The Hormone Ghrelin: Potential Prognostic Predictor in Muscle-Invasive Bladder Cancer?
Posted: Tuesday, June 1, 2021
Research has shown that the hormone ghrelin, known to regulate appetite and growth, may also regulate processes related to cancer. In a recent article published in Translational Andrology and Urology, researchers examined the impact of ghrelin levels on survival rates in patients treated with chemotherapy for muscle-invasive bladder cancer. Takuya Koie, MD, PhD, of Gifu University Graduate School of Medicine, Gifu, Japan, and colleagues found that ghrelin appeared to be significantly associated with progression-free survival in this patient population.
Clinical records for a total of 56 patients diagnosed with muscle-invasive bladder cancer were examined. Blood samples were collected from 27 patients before chemotherapy and after two completed cycles of chemotherapy. Serum acyl ghrelin and des-acyl ghrelin were measured using enzyme-linked immunosorbent assay kits, and statistical analyses were performed to assess the association between ghrelin levels and survival rates.
Overall findings revealed 3-year overall survival and progression-free survival rates of 82.9% and 68.3%, respectively. After chemotherapy, the 3-year progression-free survival rates were 77.5% in patients with acyl ghrelin levels of at least 1.34 pg/mL and 53% in those with levels less than 1.34 pg/mL (P = .038). They also found that the 3-year progression-free survival rate was 90.9% in patients with desacyl ghrelin levels less than 92.3 pg/mL and 43.3% in patients with levels of at least 92.3 pg/mL (P = .039).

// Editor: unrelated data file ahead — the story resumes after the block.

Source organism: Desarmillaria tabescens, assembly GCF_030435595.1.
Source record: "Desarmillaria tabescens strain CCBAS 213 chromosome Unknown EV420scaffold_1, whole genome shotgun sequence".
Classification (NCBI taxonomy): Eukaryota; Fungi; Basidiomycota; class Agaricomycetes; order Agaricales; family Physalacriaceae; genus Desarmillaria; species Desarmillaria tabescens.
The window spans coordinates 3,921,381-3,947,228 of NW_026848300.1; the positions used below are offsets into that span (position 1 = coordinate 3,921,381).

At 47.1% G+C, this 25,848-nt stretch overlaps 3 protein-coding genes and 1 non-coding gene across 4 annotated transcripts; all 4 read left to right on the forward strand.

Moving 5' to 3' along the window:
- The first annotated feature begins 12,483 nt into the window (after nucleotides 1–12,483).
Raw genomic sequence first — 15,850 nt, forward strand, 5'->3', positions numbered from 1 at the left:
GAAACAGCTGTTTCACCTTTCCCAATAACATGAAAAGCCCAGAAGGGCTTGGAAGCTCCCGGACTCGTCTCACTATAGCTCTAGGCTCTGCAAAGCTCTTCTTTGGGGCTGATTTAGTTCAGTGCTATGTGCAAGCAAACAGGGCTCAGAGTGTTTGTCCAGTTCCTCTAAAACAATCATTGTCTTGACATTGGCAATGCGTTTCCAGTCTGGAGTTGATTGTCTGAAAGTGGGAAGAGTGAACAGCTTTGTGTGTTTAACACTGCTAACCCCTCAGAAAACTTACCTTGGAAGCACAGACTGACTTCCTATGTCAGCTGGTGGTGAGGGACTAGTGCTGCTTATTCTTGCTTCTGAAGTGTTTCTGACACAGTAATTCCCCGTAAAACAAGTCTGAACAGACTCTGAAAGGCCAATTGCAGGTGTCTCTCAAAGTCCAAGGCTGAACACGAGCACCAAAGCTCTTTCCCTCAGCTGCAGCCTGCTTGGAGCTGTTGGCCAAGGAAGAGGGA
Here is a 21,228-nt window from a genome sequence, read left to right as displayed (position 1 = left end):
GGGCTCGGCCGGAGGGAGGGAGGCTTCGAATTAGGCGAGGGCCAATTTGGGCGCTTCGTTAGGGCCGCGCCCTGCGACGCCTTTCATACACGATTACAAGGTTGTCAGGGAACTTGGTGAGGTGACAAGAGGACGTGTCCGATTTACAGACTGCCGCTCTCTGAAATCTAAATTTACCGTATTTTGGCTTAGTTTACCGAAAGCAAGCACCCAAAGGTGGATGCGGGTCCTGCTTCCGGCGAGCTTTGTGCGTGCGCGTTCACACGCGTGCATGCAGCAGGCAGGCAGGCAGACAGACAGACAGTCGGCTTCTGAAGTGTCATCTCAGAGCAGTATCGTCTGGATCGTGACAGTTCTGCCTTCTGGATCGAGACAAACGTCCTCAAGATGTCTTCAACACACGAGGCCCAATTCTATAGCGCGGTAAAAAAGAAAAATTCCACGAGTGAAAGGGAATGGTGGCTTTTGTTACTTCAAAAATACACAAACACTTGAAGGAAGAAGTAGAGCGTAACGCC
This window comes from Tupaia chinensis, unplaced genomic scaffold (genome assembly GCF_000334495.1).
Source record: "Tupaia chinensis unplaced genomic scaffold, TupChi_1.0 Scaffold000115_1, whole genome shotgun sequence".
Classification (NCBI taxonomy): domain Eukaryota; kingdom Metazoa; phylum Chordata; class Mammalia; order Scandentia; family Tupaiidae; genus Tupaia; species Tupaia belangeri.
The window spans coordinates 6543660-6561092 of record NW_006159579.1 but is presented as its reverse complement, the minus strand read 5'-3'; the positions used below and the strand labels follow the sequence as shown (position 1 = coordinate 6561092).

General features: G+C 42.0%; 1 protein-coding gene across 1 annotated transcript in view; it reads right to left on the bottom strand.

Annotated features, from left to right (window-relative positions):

According to Dr. Koie and colleagues, multivariate analyses revealed that serum acyl ghrelin levels were significantly associated with progression-free survival, suggesting it could be a useful prognostic predictor in patients with muscular-invasive bladder cancer. Future work will need to uncover the exact molecular mechanisms by which acyl ghrelin and des-acyl ghrelin modulate muscle-invasive bladder cancer.
Disclosure: The study authors reported no conflicts of interest.